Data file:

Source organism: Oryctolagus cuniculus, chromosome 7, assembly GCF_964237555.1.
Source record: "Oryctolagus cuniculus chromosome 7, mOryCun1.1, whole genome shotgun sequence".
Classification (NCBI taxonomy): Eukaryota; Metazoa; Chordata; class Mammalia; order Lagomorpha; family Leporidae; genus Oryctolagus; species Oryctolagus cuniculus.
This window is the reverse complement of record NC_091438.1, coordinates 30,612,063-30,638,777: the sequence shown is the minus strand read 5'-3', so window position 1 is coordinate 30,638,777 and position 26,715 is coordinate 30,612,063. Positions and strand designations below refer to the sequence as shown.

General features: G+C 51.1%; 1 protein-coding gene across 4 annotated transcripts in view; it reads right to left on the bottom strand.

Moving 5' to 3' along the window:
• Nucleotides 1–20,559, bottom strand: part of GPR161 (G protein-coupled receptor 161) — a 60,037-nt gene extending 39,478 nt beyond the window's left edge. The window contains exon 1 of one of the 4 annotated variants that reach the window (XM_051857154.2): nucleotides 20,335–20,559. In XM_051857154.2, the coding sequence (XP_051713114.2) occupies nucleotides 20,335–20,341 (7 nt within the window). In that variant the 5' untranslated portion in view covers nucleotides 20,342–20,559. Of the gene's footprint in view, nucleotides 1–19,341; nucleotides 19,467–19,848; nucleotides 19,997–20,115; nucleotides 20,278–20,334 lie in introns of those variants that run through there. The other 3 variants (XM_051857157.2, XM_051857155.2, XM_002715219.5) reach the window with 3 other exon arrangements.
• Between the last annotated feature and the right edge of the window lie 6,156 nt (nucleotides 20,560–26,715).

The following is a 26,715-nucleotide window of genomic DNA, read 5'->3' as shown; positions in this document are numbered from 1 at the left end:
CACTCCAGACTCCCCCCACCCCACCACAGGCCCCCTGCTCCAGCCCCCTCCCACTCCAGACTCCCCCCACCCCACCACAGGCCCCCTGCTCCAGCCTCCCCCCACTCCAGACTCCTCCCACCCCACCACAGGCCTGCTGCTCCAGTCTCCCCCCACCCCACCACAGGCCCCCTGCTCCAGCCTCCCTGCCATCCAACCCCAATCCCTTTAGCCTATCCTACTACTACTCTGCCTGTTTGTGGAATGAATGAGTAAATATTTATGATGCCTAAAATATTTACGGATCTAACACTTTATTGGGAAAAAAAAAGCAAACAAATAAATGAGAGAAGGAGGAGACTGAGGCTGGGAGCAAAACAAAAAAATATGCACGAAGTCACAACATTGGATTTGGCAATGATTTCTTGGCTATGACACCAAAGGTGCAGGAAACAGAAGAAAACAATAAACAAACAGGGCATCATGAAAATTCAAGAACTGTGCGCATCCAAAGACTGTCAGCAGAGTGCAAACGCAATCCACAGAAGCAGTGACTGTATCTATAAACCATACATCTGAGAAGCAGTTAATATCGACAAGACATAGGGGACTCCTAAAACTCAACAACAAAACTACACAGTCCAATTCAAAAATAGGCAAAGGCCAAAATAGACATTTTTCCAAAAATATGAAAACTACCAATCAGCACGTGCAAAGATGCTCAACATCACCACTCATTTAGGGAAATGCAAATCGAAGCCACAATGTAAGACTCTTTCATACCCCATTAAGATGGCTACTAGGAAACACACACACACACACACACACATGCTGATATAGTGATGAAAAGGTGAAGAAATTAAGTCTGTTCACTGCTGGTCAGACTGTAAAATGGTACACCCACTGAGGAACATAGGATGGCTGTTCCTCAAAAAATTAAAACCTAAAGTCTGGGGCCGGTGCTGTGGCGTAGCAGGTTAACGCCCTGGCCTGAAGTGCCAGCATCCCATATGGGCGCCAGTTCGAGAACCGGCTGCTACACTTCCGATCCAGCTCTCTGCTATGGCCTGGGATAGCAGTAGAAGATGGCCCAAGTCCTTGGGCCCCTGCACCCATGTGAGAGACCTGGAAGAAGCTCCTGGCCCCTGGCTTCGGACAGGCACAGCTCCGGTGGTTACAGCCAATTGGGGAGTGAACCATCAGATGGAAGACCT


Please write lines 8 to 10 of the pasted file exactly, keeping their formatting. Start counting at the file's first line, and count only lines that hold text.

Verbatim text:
• Between the last annotated feature and the right edge of the window lie 6,156 nt (nucleotides 20,560–26,715).

The following is a 26,715-nucleotide window of genomic DNA, read 5'->3' as shown; positions in this document are numbered from 1 at the left end:
CACTCCAGACTCCCCCCACCCCACCACAGGCCCCCTGCTCCAGCCCCCTCCCACTCCAGACTCCCCCCACCCCACCACAGGCCCCCTGCTCCAGCCTCCCCCCACTCCAGACTCCTCCCACCCCACCACAGGCCTGCTGCTCCAGTCTCCCCCCACCCCACCACAGGCCCCCTGCTCCAGCCTCCCTGCCATCCAACCCCAATCCCTTTAGCCTATCCTACTACTACTCTGCCTGTTTGTGGAATGAATGAGTAAATATTTATGATGCCTAAAATATTTACGGATCTAACACTTTATTGGGAAAAAAAAAGCAAACAAATAAATGAGAGAAGGAGGAGACTGAGGCTGGGAGCAAAACAAAAAAATATGCACGAAGTCACAACATTGGATTTGGCAATGATTTCTTGGCTATGACACCAAAGGTGCAGGAAACAGAAGAAAACAATAAACAAACAGGGCATCATGAAAATTCAAGAACTGTGCGCATCCAAAGACTGTCAGCAGAGTGCAAACGCAATCCACAGAAGCAGTGACTGTATCTATAAACCATACATCTGAGAAGCAGTTAATATCGACAAGACATAGGGGACTCCTAAAACTCAACAACAAAACTACACAGTCCAATTCAAAAATAGGCAAAGGCCAAAATAGACATTTTTCCAAAAATATGAAAACTACCAATCAGCACGTGCAAAGATGCTCAACATCACCACTCATTTAGGGAAATGCAAATCGAAGCCACAATGTAAGACTCTTTCATACCCCATTAAGATGGCTACTAGGAAACACACACACACACACACACACATGCTGATATAGTGATGAAAAGGTGAAGAAATTAAGTCTGTTCACTGCTGGTCAGACTGTAAAATGGTACACCCACTGAGGAACATAGGATGGCTGTTCCTCAAAAAATTAAAACCTAAAGTCTGGGGCCGGTGCTGTGGCGTAGCAGGTTAACGCCCTGGCCTGAAGTGCCAGCATCCCATATGGGCGCCAGTTCGAGAACCGGCTGCTACACTTCCGATCCAGCTCTCTGCTATGGCCTGGGATAGCAGTAGAAGATGGCCCAAGTCCTTGGGCCCCTGCACCCATGTGAGAGACCTGGAAGAAGCTCCTGGCCCCTGGCTTCGGACAGGCACAGCTCCGGTGGTTACAGCCAATTGGGGAGTGAACCATCAGATGGAAGACCT